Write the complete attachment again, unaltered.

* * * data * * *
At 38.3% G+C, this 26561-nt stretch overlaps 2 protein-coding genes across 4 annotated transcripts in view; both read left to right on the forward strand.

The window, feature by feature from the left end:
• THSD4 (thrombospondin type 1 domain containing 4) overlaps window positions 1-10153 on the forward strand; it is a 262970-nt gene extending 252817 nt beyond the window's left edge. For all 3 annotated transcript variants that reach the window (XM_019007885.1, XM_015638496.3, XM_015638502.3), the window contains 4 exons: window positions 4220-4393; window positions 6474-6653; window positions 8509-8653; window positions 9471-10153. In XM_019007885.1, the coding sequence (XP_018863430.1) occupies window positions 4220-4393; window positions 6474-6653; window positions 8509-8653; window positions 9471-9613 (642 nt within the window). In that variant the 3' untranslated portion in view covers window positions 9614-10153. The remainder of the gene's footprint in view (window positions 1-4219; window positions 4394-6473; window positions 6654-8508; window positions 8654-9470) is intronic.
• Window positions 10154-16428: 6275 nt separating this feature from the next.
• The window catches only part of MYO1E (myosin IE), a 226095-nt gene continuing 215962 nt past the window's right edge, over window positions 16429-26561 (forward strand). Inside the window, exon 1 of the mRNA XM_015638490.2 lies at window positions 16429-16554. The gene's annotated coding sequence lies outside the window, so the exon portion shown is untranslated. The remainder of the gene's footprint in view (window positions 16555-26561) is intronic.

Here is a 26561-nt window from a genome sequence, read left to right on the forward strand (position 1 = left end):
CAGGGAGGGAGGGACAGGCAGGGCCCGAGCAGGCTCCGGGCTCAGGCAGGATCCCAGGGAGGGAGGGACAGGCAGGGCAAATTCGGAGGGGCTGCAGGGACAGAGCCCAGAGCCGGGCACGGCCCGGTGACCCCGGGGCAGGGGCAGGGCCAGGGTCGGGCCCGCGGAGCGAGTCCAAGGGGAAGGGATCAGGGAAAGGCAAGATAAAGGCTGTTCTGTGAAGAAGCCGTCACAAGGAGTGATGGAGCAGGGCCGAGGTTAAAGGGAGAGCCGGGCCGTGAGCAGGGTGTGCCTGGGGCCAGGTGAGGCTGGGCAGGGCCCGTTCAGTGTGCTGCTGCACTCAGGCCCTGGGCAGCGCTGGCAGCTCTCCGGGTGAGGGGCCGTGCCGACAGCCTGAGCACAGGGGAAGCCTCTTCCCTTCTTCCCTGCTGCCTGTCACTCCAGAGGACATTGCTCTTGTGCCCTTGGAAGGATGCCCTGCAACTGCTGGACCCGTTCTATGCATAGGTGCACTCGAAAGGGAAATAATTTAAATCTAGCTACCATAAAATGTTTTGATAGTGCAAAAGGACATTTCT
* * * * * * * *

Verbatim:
At 38.3% G+C, this 26561-nt stretch overlaps 2 protein-coding genes across 4 annotated transcripts in view; both read left to right on the forward strand.

The window, feature by feature from the left end:
• THSD4 (thrombospondin type 1 domain containing 4) overlaps window positions 1-10153 on the forward strand; it is a 262970-nt gene extending 252817 nt beyond the window's left edge. For all 3 annotated transcript variants that reach the window (XM_019007885.1, XM_015638496.3, XM_015638502.3), the window contains 4 exons: window positions 4220-4393; window positions 6474-6653; window positions 8509-8653; window positions 9471-10153. In XM_019007885.1, the coding sequence (XP_018863430.1) occupies window positions 4220-4393; window positions 6474-6653; window positions 8509-8653; window positions 9471-9613 (642 nt within the window). In that variant the 3' untranslated portion in view covers window positions 9614-10153. The remainder of the gene's footprint in view (window positions 1-4219; window positions 4394-6473; window positions 6654-8508; window positions 8654-9470) is intronic.
• Window positions 10154-16428: 6275 nt separating this feature from the next.
• The window catches only part of MYO1E (myosin IE), a 226095-nt gene continuing 215962 nt past the window's right edge, over window positions 16429-26561 (forward strand). Inside the window, exon 1 of the mRNA XM_015638490.2 lies at window positions 16429-16554. The gene's annotated coding sequence lies outside the window, so the exon portion shown is untranslated. The remainder of the gene's footprint in view (window positions 16555-26561) is intronic.

Here is a 26561-nt window from a genome sequence, read left to right on the forward strand (position 1 = left end):
CAGGGAGGGAGGGACAGGCAGGGCCCGAGCAGGCTCCGGGCTCAGGCAGGATCCCAGGGAGGGAGGGACAGGCAGGGCAAATTCGGAGGGGCTGCAGGGACAGAGCCCAGAGCCGGGCACGGCCCGGTGACCCCGGGGCAGGGGCAGGGCCAGGGTCGGGCCCGCGGAGCGAGTCCAAGGGGAAGGGATCAGGGAAAGGCAAGATAAAGGCTGTTCTGTGAAGAAGCCGTCACAAGGAGTGATGGAGCAGGGCCGAGGTTAAAGGGAGAGCCGGGCCGTGAGCAGGGTGTGCCTGGGGCCAGGTGAGGCTGGGCAGGGCCCGTTCAGTGTGCTGCTGCACTCAGGCCCTGGGCAGCGCTGGCAGCTCTCCGGGTGAGGGGCCGTGCCGACAGCCTGAGCACAGGGGAAGCCTCTTCCCTTCTTCCCTGCTGCCTGTCACTCCAGAGGACATTGCTCTTGTGCCCTTGGAAGGATGCCCTGCAACTGCTGGACCCGTTCTATGCATAGGTGCACTCGAAAGGGAAATAATTTAAATCTAGCTACCATAAAATGTTTTGATAGTGCAAAAGGACATTTCT